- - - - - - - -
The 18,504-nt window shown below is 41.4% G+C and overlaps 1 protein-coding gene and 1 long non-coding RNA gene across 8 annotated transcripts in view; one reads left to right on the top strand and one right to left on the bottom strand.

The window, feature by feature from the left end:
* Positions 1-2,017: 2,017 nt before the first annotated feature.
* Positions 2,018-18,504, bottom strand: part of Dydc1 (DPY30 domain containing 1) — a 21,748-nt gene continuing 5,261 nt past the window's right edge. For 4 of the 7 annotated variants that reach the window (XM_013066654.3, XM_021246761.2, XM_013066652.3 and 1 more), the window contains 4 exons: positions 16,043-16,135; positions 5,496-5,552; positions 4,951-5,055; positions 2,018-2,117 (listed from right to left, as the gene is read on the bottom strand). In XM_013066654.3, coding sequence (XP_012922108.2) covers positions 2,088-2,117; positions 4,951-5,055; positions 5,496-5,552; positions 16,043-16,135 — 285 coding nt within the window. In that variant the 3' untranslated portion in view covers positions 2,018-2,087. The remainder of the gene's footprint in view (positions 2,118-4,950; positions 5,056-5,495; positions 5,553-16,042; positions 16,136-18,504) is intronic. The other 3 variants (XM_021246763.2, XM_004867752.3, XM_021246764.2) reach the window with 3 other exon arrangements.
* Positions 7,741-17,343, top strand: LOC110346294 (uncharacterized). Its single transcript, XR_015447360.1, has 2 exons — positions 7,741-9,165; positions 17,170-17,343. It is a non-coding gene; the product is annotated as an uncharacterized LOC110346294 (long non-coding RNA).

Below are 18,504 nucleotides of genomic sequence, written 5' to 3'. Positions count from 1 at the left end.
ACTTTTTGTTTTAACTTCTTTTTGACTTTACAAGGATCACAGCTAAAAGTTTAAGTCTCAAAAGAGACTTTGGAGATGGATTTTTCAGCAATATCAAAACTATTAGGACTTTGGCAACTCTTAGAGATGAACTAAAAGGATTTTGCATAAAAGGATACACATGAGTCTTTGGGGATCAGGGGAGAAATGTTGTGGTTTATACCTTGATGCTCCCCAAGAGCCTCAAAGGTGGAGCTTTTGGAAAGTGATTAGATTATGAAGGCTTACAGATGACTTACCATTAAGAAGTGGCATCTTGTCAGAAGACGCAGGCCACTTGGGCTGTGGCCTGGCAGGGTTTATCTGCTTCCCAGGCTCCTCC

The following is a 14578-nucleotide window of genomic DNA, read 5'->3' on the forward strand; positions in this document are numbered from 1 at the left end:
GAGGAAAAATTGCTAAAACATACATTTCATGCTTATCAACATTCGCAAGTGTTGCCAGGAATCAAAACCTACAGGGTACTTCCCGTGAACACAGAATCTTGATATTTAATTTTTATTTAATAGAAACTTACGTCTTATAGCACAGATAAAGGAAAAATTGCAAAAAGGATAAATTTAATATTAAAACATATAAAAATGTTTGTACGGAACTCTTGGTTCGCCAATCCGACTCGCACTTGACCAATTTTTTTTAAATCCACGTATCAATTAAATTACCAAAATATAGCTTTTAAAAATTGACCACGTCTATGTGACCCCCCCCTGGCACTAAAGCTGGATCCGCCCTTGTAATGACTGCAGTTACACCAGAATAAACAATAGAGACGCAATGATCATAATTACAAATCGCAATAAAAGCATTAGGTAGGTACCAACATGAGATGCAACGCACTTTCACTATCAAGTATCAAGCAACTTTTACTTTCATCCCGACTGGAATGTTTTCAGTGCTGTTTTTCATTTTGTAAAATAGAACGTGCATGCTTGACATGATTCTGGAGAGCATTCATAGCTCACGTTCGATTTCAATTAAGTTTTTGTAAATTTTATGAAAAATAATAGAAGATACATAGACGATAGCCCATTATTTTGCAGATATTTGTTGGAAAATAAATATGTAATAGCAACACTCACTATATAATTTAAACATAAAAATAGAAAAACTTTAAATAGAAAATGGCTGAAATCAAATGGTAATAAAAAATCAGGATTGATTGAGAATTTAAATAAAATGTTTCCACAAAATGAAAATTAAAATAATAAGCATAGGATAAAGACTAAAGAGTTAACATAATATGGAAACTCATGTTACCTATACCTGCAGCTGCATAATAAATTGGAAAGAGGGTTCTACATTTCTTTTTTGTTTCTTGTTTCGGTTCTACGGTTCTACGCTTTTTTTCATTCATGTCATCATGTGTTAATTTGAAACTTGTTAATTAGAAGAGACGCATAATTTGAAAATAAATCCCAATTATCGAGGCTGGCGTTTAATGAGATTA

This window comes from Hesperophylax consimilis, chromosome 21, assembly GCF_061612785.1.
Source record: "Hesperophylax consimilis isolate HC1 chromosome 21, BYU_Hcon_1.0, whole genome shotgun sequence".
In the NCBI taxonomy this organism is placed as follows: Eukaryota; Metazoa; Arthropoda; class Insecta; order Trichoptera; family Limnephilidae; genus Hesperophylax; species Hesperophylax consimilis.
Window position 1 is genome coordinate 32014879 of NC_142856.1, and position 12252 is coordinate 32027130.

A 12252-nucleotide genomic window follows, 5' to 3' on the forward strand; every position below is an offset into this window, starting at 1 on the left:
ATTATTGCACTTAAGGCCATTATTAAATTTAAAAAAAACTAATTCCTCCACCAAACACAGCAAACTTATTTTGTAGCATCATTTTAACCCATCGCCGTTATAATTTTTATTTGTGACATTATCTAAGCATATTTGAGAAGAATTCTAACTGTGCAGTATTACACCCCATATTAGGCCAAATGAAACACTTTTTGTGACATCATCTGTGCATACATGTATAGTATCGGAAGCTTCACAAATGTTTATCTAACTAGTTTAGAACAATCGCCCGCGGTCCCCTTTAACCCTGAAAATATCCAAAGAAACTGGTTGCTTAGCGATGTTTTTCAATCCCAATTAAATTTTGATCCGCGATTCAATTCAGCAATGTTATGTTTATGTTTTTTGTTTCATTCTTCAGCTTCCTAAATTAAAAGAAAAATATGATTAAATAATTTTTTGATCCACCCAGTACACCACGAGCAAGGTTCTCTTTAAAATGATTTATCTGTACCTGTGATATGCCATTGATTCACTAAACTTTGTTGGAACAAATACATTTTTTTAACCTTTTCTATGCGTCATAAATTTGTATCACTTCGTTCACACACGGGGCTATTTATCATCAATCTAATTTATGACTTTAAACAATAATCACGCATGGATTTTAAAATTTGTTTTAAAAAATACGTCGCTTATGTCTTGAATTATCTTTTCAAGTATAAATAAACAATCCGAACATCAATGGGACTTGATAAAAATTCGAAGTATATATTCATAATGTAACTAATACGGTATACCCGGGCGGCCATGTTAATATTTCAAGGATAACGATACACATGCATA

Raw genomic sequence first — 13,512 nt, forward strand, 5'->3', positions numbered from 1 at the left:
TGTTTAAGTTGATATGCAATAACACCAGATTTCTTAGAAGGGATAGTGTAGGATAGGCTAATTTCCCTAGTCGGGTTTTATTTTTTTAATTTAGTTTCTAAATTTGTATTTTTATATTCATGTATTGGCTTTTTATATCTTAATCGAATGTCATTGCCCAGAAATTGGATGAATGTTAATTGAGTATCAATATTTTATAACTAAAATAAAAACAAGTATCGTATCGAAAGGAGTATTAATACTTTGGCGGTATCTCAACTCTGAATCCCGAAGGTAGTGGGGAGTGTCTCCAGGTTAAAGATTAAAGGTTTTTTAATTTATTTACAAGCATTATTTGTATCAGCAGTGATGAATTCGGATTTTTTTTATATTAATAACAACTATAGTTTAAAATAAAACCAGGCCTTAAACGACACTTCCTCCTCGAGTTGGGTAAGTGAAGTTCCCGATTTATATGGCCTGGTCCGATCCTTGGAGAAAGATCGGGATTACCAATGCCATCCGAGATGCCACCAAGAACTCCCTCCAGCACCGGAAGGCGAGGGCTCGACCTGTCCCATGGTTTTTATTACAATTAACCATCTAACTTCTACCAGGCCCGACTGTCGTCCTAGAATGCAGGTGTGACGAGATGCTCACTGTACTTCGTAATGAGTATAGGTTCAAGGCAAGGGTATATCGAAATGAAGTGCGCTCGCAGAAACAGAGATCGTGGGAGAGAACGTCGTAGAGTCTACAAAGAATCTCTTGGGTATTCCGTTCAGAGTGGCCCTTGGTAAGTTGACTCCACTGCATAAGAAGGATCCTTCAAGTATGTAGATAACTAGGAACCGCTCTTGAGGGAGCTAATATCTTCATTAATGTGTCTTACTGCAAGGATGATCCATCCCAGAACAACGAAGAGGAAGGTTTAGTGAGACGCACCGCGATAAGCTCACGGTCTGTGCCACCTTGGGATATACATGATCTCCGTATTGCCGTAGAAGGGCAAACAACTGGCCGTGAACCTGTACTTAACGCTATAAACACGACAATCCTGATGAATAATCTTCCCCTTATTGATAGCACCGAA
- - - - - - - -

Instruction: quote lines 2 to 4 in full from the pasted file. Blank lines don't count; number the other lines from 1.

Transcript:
The window, feature by feature from the left end:
* Positions 1-2,017: 2,017 nt before the first annotated feature.
* Positions 2,018-18,504, bottom strand: part of Dydc1 (DPY30 domain containing 1) — a 21,748-nt gene continuing 5,261 nt past the window's right edge. For 4 of the 7 annotated variants that reach the window (XM_013066654.3, XM_021246761.2, XM_013066652.3 and 1 more), the window contains 4 exons: positions 16,043-16,135; positions 5,496-5,552; positions 4,951-5,055; positions 2,018-2,117 (listed from right to left, as the gene is read on the bottom strand). In XM_013066654.3, coding sequence (XP_012922108.2) covers positions 2,088-2,117; positions 4,951-5,055; positions 5,496-5,552; positions 16,043-16,135 — 285 coding nt within the window. In that variant the 3' untranslated portion in view covers positions 2,018-2,087. The remainder of the gene's footprint in view (positions 2,118-4,950; positions 5,056-5,495; positions 5,553-16,042; positions 16,136-18,504) is intronic. The other 3 variants (XM_021246763.2, XM_004867752.3, XM_021246764.2) reach the window with 3 other exon arrangements.